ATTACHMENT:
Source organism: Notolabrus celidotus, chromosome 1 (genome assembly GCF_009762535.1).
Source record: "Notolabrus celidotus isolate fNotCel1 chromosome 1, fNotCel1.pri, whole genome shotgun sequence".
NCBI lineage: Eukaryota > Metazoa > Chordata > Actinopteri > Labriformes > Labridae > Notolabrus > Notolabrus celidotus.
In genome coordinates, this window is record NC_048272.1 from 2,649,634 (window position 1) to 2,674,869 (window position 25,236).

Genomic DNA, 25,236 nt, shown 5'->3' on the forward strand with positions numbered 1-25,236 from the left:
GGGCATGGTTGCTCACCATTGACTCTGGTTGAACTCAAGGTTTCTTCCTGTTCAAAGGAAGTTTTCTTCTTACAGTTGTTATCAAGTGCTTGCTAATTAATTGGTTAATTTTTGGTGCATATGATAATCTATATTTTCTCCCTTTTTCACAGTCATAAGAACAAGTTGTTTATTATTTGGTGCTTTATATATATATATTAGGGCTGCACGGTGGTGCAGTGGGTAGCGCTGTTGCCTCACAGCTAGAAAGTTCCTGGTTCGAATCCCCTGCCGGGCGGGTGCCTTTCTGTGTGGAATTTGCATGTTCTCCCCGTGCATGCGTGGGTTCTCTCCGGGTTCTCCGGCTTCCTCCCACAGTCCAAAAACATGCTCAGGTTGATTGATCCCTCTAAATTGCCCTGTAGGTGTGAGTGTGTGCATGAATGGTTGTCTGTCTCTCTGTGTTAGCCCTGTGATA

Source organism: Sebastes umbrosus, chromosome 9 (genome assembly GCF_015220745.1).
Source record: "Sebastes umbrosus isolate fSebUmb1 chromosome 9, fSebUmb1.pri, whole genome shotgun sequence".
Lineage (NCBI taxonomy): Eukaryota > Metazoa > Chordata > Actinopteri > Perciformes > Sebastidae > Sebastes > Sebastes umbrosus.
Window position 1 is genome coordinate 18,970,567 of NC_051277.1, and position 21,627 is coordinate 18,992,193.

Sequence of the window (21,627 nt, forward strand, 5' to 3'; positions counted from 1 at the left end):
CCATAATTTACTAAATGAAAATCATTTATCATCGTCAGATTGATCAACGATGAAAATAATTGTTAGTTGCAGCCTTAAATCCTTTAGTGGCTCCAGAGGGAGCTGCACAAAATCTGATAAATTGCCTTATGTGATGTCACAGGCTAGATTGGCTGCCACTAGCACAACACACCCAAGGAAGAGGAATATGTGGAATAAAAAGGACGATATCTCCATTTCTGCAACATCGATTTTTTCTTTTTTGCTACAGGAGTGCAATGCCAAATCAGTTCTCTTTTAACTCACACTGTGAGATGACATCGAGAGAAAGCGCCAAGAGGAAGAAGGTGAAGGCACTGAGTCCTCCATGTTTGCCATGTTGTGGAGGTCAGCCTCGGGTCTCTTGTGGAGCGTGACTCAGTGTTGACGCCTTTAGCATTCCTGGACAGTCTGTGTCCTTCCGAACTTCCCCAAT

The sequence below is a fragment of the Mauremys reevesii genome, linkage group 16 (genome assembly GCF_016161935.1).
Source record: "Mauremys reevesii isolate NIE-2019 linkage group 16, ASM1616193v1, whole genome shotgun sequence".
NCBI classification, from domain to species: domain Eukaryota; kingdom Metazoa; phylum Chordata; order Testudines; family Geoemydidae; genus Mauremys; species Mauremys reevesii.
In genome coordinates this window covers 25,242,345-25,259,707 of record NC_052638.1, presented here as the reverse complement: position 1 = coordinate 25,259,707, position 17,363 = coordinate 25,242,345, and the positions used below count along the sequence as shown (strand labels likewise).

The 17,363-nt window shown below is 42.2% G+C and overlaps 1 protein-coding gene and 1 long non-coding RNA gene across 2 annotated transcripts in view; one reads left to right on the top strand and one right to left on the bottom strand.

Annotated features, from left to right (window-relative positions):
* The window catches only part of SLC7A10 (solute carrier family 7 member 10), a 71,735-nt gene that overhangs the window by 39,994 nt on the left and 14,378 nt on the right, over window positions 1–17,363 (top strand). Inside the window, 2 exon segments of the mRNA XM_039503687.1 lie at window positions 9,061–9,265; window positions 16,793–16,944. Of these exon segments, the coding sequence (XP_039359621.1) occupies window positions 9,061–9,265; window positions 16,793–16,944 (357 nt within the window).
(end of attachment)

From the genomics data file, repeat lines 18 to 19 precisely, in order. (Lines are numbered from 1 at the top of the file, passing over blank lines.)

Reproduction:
Annotated features, from left to right (window-relative positions):
* The window catches only part of SLC7A10 (solute carrier family 7 member 10), a 71,735-nt gene that overhangs the window by 39,994 nt on the left and 14,378 nt on the right, over window positions 1–17,363 (top strand). Inside the window, 2 exon segments of the mRNA XM_039503687.1 lie at window positions 9,061–9,265; window positions 16,793–16,944. Of these exon segments, the coding sequence (XP_039359621.1) occupies window positions 9,061–9,265; window positions 16,793–16,944 (357 nt within the window).